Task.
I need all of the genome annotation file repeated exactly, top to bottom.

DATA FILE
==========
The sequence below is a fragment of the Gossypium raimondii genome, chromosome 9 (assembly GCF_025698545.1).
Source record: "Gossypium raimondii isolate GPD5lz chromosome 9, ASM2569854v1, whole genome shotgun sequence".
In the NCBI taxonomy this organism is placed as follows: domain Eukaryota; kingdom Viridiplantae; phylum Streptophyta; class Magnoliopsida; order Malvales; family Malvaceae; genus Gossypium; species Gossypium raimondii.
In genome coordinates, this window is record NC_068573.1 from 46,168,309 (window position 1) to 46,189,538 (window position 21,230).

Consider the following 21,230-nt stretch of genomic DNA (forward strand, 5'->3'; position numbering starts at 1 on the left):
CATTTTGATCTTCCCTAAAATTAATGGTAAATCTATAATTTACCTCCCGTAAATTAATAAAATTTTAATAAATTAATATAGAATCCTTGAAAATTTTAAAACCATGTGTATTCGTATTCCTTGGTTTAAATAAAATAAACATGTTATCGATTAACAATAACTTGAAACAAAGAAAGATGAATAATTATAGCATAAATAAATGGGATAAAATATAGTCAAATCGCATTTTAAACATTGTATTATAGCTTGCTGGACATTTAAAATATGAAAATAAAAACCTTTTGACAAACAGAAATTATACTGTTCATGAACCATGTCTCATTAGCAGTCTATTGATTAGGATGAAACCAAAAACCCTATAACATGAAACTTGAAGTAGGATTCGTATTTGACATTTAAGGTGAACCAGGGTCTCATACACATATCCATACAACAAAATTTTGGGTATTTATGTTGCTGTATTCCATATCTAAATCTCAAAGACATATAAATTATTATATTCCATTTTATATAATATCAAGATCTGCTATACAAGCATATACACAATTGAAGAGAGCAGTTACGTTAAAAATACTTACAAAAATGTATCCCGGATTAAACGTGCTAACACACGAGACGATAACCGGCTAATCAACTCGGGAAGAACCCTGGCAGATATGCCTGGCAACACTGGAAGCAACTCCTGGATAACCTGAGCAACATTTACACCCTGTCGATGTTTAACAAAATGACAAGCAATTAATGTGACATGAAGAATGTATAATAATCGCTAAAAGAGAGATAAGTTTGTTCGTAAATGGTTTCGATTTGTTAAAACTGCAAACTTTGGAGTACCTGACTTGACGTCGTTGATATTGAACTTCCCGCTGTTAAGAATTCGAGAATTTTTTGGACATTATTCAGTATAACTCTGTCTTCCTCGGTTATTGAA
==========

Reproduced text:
The sequence below is a fragment of the Gossypium raimondii genome, chromosome 9 (assembly GCF_025698545.1).
Source record: "Gossypium raimondii isolate GPD5lz chromosome 9, ASM2569854v1, whole genome shotgun sequence".
In the NCBI taxonomy this organism is placed as follows: domain Eukaryota; kingdom Viridiplantae; phylum Streptophyta; class Magnoliopsida; order Malvales; family Malvaceae; genus Gossypium; species Gossypium raimondii.
In genome coordinates, this window is record NC_068573.1 from 46,168,309 (window position 1) to 46,189,538 (window position 21,230).

Consider the following 21,230-nt stretch of genomic DNA (forward strand, 5'->3'; position numbering starts at 1 on the left):
CATTTTGATCTTCCCTAAAATTAATGGTAAATCTATAATTTACCTCCCGTAAATTAATAAAATTTTAATAAATTAATATAGAATCCTTGAAAATTTTAAAACCATGTGTATTCGTATTCCTTGGTTTAAATAAAATAAACATGTTATCGATTAACAATAACTTGAAACAAAGAAAGATGAATAATTATAGCATAAATAAATGGGATAAAATATAGTCAAATCGCATTTTAAACATTGTATTATAGCTTGCTGGACATTTAAAATATGAAAATAAAAACCTTTTGACAAACAGAAATTATACTGTTCATGAACCATGTCTCATTAGCAGTCTATTGATTAGGATGAAACCAAAAACCCTATAACATGAAACTTGAAGTAGGATTCGTATTTGACATTTAAGGTGAACCAGGGTCTCATACACATATCCATACAACAAAATTTTGGGTATTTATGTTGCTGTATTCCATATCTAAATCTCAAAGACATATAAATTATTATATTCCATTTTATATAATATCAAGATCTGCTATACAAGCATATACACAATTGAAGAGAGCAGTTACGTTAAAAATACTTACAAAAATGTATCCCGGATTAAACGTGCTAACACACGAGACGATAACCGGCTAATCAACTCGGGAAGAACCCTGGCAGATATGCCTGGCAACACTGGAAGCAACTCCTGGATAACCTGAGCAACATTTACACCCTGTCGATGTTTAACAAAATGACAAGCAATTAATGTGACATGAAGAATGTATAATAATCGCTAAAAGAGAGATAAGTTTGTTCGTAAATGGTTTCGATTTGTTAAAACTGCAAACTTTGGAGTACCTGACTTGACGTCGTTGATATTGAACTTCCCGCTGTTAAGAATTCGAGAATTTTTTGGACATTATTCAGTATAACTCTGTCTTCCTCGGTTATTGAA